Die Presse in Austria has an interesting case of a 45 year (named Monika. R) old law graduate that has lost 1/3 bio EUR of local government money. There is no indication that personal enrichment has been the motive.
In 2001, the community of Salzburg decided to step on the slippery financial market. The community wanted to ”invest” and hired a ”brilliant, trustworthy, and capable” Monika R. for the job. Of course she was checked – by one of her employees.
Everything was splendid until 2006, when she bought Icelandic sovereign bonds, which yielded nicely until Iceland collapsed. First, she had forced her employee to sign – later simply forged the signature. The reports to the control committee under the Finanzlandesrat (approx. finance minister local government) were always in order – they were pure fiction.
Then CDS (among other things) was tried to recoup the losses. Then one spilled the beans.
As late as 2012 the local government denied there was a problem. But then, Monika R. was forced to take a vacation, though she vehemently opposed. Then information from Deutsche Bank AG (ETR:DBK) (FRA:DBK) (NYSE:DB) in Frankfurt came that didn’t quite match the reports to the politicians…….
Now let’s leave the rather pathetic case of a “brilliant” financial expert trying to fix a local government problem. Nobody will get any merit badges from this one – and there is a hefty bill for the local taxpayers.
But it is a more general problem:
Die Presse mentions similar cases in Linz, St. Pölten, etc. The CB-governor Ewald Nowotny will not exclude other cases. A consultant estimates a potential figure of 8 bio. EUR in local government losses due to speculation in structured financial products gone wrong – in Austria alone.
The consultant, Edlinger, estimates from German figures that in a letter from the Central Credit Committee to the parliament Creditcommitte in 2010, estimates ”bets” between banks and local governments of 63.7 bio. EUR (trust a German official to give a rough estimate with three figure precision). The real risk is estimated to be a two figured billion EUR amount. The instrument has been used even more intensively in Austria.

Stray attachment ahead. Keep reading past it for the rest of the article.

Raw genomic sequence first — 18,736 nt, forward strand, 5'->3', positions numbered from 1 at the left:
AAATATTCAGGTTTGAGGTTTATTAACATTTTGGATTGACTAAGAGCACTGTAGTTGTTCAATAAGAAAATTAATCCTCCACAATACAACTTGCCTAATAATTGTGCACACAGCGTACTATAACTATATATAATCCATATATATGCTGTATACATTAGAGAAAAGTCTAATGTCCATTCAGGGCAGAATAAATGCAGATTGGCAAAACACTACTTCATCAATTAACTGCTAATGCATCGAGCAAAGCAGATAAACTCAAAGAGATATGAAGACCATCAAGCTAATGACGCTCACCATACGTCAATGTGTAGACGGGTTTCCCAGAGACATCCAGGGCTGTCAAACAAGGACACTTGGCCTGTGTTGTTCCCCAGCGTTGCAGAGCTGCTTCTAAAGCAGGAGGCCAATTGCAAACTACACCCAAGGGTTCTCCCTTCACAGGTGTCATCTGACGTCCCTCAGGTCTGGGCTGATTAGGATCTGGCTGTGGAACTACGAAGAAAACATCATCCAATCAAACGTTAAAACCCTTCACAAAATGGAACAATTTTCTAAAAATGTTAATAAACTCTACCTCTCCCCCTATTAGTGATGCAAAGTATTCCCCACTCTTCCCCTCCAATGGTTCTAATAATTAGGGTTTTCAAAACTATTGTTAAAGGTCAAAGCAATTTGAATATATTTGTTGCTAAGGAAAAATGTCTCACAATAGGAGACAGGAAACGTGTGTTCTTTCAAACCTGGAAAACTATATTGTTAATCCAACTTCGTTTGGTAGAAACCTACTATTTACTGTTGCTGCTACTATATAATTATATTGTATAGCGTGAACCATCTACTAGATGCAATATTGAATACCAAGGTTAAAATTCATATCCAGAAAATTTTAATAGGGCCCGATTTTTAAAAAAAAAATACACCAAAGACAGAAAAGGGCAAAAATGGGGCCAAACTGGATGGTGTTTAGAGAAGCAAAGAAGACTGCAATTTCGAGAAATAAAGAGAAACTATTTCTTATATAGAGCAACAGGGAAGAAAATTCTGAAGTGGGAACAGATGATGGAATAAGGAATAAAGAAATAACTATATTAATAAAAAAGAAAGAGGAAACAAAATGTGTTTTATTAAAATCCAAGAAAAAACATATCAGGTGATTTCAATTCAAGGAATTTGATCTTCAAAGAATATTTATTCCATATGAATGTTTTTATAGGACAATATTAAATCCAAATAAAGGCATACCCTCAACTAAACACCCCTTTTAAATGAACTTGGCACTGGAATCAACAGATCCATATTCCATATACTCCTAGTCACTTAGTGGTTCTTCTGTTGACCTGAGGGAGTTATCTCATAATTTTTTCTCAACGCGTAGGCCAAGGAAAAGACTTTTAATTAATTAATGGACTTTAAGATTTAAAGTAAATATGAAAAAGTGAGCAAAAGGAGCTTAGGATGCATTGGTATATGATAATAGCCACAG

There have been some communities in Denmark that have suffered from playing in the banks bingo-parlor as well. Figures have not been that high – but that might still surface. In the Austrian example it took ten years before the horror was discovered.
There are two issues of principal interest here:
1) Even people who are supposed to be skilled professionals have let themselves be lured into credit instruments and transactions they could not evaluate. It is surfacing ever so often that the banks and bankers themselves habitually are ignorant of their own business. I.e. a banker might not even be aware he is lying!
The serious aspect is that sort of “banking” brings nothing but grief to society, but hearkens back to a fundamental lack of ability to evaluate risk in the financial world. If banks can’t make the simplest risk estimate – if you don’t understand, say NO – then what use are they.
2) The problem is one of official bodies being particularly vulnerable, as they are able to raise credit on favorable terms, due to their ultimate recourse of the tax-payers money. Germany particularly so, where the local government bonds only have slightly higher interest rates than sovereigns – and are as prevalent as sovereign bonds.
Again, it is the fundamental lack of understanding of the nature of risk and risk premiums. A business loan carries a higher interest than a sovereign bond for a simple reason: The yield on business loans is higher, because they sometimes result in losses. But everybody seems contend just to pocket the difference.
Now as a banker you can make provisions, reservations, and impairments for that – indeed all countries’ legislation says that – but no banker in his right mind will follow sanity.